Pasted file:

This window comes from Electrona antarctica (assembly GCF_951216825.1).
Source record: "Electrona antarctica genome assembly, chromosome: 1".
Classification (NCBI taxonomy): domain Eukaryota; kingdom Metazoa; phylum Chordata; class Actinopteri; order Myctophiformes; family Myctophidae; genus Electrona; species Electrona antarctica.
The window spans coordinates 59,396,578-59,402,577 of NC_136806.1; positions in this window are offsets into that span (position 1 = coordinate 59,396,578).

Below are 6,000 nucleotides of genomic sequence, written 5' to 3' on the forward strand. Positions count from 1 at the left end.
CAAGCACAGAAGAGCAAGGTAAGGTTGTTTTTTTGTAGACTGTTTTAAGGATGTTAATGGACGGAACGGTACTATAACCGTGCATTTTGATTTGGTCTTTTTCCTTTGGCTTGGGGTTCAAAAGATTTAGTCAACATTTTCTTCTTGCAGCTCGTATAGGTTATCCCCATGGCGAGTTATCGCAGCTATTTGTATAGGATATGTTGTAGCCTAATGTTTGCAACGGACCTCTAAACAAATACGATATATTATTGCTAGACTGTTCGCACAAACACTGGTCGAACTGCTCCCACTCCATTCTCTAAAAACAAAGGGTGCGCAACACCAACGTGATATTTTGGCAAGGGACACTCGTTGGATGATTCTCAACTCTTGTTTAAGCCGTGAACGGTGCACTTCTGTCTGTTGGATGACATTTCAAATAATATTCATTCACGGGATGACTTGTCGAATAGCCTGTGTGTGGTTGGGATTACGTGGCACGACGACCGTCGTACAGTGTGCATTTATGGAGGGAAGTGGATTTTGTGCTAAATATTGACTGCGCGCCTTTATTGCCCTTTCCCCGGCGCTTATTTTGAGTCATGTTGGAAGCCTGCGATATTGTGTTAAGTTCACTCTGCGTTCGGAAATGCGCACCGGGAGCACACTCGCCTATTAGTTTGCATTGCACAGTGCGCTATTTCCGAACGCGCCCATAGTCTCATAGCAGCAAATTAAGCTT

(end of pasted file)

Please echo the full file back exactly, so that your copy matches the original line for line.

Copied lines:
This window comes from Electrona antarctica (assembly GCF_951216825.1).
Source record: "Electrona antarctica genome assembly, chromosome: 1".
Classification (NCBI taxonomy): domain Eukaryota; kingdom Metazoa; phylum Chordata; class Actinopteri; order Myctophiformes; family Myctophidae; genus Electrona; species Electrona antarctica.
The window spans coordinates 59,396,578-59,402,577 of NC_136806.1; positions in this window are offsets into that span (position 1 = coordinate 59,396,578).

Below are 6,000 nucleotides of genomic sequence, written 5' to 3' on the forward strand. Positions count from 1 at the left end.
CAAGCACAGAAGAGCAAGGTAAGGTTGTTTTTTTGTAGACTGTTTTAAGGATGTTAATGGACGGAACGGTACTATAACCGTGCATTTTGATTTGGTCTTTTTCCTTTGGCTTGGGGTTCAAAAGATTTAGTCAACATTTTCTTCTTGCAGCTCGTATAGGTTATCCCCATGGCGAGTTATCGCAGCTATTTGTATAGGATATGTTGTAGCCTAATGTTTGCAACGGACCTCTAAACAAATACGATATATTATTGCTAGACTGTTCGCACAAACACTGGTCGAACTGCTCCCACTCCATTCTCTAAAAACAAAGGGTGCGCAACACCAACGTGATATTTTGGCAAGGGACACTCGTTGGATGATTCTCAACTCTTGTTTAAGCCGTGAACGGTGCACTTCTGTCTGTTGGATGACATTTCAAATAATATTCATTCACGGGATGACTTGTCGAATAGCCTGTGTGTGGTTGGGATTACGTGGCACGACGACCGTCGTACAGTGTGCATTTATGGAGGGAAGTGGATTTTGTGCTAAATATTGACTGCGCGCCTTTATTGCCCTTTCCCCGGCGCTTATTTTGAGTCATGTTGGAAGCCTGCGATATTGTGTTAAGTTCACTCTGCGTTCGGAAATGCGCACCGGGAGCACACTCGCCTATTAGTTTGCATTGCACAGTGCGCTATTTCCGAACGCGCCCATAGTCTCATAGCAGCAAATTAAGCTT